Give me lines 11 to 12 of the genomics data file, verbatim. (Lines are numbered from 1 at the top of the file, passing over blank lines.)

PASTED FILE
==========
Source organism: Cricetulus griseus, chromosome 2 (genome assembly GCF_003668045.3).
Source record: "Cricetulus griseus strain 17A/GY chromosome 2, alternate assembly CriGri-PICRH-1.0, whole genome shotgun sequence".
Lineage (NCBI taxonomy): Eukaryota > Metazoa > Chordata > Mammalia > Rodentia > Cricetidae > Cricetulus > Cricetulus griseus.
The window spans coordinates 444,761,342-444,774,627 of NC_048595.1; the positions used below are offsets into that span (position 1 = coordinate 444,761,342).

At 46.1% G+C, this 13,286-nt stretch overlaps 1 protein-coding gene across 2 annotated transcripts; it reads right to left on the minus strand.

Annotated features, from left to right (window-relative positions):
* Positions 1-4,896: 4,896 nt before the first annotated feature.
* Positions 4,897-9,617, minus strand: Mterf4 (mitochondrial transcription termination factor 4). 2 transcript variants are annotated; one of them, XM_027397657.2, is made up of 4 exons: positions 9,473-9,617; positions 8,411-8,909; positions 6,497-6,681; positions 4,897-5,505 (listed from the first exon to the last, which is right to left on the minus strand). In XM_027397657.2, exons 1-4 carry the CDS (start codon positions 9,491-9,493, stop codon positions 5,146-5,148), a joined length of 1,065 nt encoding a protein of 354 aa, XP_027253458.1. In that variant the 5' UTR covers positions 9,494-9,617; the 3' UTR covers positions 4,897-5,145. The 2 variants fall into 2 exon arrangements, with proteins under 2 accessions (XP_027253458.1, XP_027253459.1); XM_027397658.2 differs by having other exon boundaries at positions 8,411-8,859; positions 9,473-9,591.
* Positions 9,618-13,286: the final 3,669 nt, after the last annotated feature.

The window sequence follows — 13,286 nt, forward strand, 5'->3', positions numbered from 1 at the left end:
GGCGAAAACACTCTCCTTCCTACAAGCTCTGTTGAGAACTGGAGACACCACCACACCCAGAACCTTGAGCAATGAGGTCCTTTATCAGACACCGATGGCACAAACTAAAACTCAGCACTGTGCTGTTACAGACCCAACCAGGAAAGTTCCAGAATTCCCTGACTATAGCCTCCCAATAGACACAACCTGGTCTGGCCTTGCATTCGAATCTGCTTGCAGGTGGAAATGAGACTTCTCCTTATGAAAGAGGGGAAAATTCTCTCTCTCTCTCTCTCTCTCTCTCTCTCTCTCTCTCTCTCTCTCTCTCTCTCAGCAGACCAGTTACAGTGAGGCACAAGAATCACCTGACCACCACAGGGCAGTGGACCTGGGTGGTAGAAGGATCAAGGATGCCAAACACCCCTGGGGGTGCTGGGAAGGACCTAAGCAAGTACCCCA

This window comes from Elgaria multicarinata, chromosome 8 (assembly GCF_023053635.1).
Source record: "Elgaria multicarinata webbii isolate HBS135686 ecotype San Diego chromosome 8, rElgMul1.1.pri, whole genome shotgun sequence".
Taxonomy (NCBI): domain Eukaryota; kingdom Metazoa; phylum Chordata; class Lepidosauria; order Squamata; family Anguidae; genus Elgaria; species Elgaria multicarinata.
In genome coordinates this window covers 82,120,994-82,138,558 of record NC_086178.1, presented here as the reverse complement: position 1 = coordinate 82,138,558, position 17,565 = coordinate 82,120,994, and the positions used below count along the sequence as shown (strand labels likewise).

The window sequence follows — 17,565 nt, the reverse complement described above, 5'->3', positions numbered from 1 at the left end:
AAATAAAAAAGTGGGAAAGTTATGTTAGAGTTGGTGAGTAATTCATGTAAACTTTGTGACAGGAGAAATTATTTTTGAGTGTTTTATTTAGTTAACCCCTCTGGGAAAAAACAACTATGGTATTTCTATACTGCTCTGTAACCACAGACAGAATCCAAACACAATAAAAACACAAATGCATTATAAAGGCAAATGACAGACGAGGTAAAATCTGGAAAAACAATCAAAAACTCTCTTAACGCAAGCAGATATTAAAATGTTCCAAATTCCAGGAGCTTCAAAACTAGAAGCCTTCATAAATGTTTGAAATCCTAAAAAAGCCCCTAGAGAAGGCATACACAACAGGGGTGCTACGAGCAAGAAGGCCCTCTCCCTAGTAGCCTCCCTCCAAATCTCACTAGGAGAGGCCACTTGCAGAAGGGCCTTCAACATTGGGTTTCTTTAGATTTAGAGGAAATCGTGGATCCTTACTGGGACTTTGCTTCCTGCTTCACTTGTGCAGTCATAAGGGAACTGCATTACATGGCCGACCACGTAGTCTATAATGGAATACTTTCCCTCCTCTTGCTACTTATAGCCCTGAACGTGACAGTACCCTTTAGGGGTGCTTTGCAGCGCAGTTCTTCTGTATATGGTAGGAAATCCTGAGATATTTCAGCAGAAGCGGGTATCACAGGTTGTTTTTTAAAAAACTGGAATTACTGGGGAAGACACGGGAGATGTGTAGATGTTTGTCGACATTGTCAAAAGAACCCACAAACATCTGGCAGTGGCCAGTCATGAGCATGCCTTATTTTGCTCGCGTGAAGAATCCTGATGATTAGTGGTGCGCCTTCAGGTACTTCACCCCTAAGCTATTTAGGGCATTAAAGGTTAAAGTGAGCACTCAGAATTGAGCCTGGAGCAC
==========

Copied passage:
GGCGAAAACACTCTCCTTCCTACAAGCTCTGTTGAGAACTGGAGACACCACCACACCCAGAACCTTGAGCAATGAGGTCCTTTATCAGACACCGATGGCACAAACTAAAACTCAGCACTGTGCTGTTACAGACCCAACCAGGAAAGTTCCAGAATTCCCTGACTATAGCCTCCCAATAGACACAACCTGGTCTGGCCTTGCATTCGAATCTGCTTGCAGGTGGAAATGAGACTTCTCCTTATGAAAGAGGGGAAAATTCTCTCTCTCTCTCTCTCTCTCTCTCTCTCTCTCTCTCTCTCTCTCTCTCTCTCAGCAGACCAGTTACAGTGAGGCACAAGAATCACCTGACCACCACAGGGCAGTGGACCTGGGTGGTAGAAGGATCAAGGATGCCAAACACCCCTGGGGGTGCTGGGAAGGACCTAAGCAAGTACCCCA

This window comes from Elgaria multicarinata, chromosome 8 (assembly GCF_023053635.1).